A PLACE TO GROW
Teachers at Hallinan Elementary will now have the opportunity to take their lessons outside, thanks to a new outdoor classroom created to give students an alternative learning space beyond the school's walls.
A ribbon cutting for the outdoor classroom was held Sept. 7 in conjunction with Hallinan's fourth-annual Harvest Festival, an event centered around the school's thriving community garden.
The idea for the outdoor classroom was originally conceived by Natalie Friis, a former Garden Committee chair and Hallinan parent, who has since moved out of the district. The two-walled, 12-foot-tall, 680-square-foot structure received monetary support from a City grant and individual and business donations, and was constructed by parent volunteers.
The new space was the highlight of this year's Harvest Festival, as students joined Principal Melissa Griffiths and Garden Committee Chairs Jennifer Daniello-Boyer and Sara Prohaska to cut the ribbon and officially open the structure to students and teachers.
"I loved that students, volunteers, PTO members, community members, district and Hallinan staff were all present to dedicate this space and partake in the ribbon cutting," says Griffiths. "It was an incredibly special moment and I was honored to be a part of it."
Students visited different booths throughout the outdoor classroom and the community garden, where they learned about medicinal herbs, how worms are vital to gardens, and about water and soil conservation. They even created art with stamps made from vegetables, made their own fresh-pressed apple juice and got a chance to try some delicious food made with ingredients that they harvested from the school's garden.
The entire Harvest Festival is a valuable experience, Daniello-Boyer says.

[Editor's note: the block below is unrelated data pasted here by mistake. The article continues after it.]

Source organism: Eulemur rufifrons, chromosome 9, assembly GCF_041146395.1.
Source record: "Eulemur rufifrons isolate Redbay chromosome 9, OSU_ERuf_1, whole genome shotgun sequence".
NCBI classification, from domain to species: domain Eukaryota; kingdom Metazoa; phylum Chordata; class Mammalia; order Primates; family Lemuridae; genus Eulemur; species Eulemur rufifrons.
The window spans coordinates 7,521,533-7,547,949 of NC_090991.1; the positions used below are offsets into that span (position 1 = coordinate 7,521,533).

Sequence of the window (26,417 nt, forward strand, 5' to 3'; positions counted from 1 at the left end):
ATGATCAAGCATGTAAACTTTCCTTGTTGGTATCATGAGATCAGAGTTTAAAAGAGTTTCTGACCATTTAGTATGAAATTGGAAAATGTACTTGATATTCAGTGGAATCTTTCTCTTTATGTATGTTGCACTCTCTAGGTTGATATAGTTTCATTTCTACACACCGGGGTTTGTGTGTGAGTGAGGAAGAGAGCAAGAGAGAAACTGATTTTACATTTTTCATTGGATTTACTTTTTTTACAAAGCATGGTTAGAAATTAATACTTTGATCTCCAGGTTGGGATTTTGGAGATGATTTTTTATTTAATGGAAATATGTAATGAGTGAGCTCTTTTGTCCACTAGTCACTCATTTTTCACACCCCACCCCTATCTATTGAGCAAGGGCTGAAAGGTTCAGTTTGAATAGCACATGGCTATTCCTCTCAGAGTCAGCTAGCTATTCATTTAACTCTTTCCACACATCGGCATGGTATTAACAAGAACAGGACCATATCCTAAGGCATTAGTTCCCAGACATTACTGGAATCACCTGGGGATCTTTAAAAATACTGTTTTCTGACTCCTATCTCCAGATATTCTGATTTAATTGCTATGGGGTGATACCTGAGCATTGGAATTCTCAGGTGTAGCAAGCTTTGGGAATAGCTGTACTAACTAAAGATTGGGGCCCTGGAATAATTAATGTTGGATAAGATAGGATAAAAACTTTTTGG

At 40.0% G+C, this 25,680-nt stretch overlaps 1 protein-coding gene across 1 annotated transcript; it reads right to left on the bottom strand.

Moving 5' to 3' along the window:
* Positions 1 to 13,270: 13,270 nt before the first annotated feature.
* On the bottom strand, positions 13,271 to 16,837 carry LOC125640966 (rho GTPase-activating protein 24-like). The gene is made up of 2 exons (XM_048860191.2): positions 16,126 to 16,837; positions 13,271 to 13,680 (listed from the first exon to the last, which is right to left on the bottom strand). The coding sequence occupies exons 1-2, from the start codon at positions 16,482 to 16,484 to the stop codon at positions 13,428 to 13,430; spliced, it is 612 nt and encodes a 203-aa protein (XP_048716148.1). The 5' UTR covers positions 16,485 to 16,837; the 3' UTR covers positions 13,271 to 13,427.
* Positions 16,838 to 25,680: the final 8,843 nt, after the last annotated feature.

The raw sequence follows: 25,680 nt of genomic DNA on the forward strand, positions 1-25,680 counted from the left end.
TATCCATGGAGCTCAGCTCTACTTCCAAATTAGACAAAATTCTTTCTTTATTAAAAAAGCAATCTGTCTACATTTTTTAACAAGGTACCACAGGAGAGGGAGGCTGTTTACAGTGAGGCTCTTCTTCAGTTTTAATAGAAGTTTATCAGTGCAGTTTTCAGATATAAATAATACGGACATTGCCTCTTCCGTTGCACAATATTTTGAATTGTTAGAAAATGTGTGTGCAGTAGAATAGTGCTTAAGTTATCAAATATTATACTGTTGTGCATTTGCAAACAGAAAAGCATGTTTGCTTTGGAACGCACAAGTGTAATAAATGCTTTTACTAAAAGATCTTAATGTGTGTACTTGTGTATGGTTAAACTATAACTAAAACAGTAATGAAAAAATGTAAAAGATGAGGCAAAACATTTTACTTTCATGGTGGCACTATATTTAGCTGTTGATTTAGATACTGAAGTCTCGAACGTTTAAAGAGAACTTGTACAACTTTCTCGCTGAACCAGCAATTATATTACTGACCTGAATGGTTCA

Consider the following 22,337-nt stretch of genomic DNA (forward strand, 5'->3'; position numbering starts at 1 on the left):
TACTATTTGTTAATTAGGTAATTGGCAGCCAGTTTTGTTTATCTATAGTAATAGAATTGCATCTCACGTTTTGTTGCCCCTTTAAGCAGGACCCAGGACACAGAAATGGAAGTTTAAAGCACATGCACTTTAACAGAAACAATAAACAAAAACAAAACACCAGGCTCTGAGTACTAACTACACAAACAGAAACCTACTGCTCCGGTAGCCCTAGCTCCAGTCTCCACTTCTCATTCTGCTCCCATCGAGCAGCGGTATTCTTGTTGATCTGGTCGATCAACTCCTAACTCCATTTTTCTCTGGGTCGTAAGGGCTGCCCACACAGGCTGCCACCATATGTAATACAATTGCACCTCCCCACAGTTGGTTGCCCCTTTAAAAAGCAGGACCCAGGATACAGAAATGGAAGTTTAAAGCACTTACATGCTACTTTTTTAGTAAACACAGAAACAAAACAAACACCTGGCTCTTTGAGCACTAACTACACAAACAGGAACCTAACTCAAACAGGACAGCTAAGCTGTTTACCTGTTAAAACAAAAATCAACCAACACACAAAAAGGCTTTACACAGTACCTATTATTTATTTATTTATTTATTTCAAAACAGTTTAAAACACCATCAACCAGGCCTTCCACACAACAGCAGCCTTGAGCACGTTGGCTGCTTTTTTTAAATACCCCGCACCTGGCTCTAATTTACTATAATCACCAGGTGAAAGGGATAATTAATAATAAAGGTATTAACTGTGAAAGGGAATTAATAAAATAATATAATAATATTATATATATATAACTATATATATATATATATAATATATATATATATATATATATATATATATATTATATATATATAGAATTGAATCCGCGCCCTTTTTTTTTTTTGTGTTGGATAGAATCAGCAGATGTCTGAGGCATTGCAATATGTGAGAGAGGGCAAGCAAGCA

"They are making connections about ecosystems, they are seeing how the community works together, they are trying foods that are perhaps outside of their comfort zone, and they are interacting with different people and enjoying it all in a less structured environment," she says. "Students are so completely engaged when they're out in the garden."
Daniello-Boyer says the outdoor classroom has been working perfectly in conjunction with the established garden.
"We've been able to use it at the Harvest Festival, teachers are enjoying bringing their classes out for instruction time and we look forward to being able to use it much more for garden lessons and dissection projects for science," she says. "The garden and the outdoor classroom provide students with so many opportunities for growth."
Parent Sandra Andrews, who has a 6-year-old and an 8-year-old at Hallinan, says she is excited for students to have the opportunity to learn in the outdoor classroom.
"It'll give them a nice break from being inside all day," she says. "They can do anything in this classroom, but it'll be really great for garden and science lessons."
"The outdoor classroom provides a unique space for teachers to extend learning. This amazing space offers an extension of their traditional classroom, a place for experiential learning and opportunities for students to explore," she says. "Kindergartners to fifth-graders can all find curiosity and enchantment from learning outside."
Daniello-Boyer says she has seen more parents get on board with the community garden and outdoor classroom this year.
"Oftentimes, when we ask for parent volunteers, the garden slots are the last ones filled," she says. "This year, we're only two weeks in and they're all filled. Parents are seeing the value in the garden, and in working outside. It teaches students the value of hard work and is such a great opportunity for them."
In the coming year, Griffiths, Hallinan teachers and the garden chairs will work with Larry Zurcher, the district's Teacher on Special Assignment for Science, Technology, Engineering and Math, to ensure that the outdoor classroom and garden are aiding the students' education as much as possible.
"The biggest benefit the garden brings to the school is that the kids are getting more hands-on activities such as digging in the dirt, finding bugs and studying the way certain plants grow," says Daniello-Boyer. "It is stretching their thinking with math, science and technology, and they are working on applying those principals to gardening."
Daniello-Boyer says one of the biggest lessons for students in the garden is how to grow from their mistakes.
"We're OK with failures, or with things not being perfect. We want the kids to learn from their mistakes and be proud of the hard work that they put in," she says. "It's a really fun way for them to learn."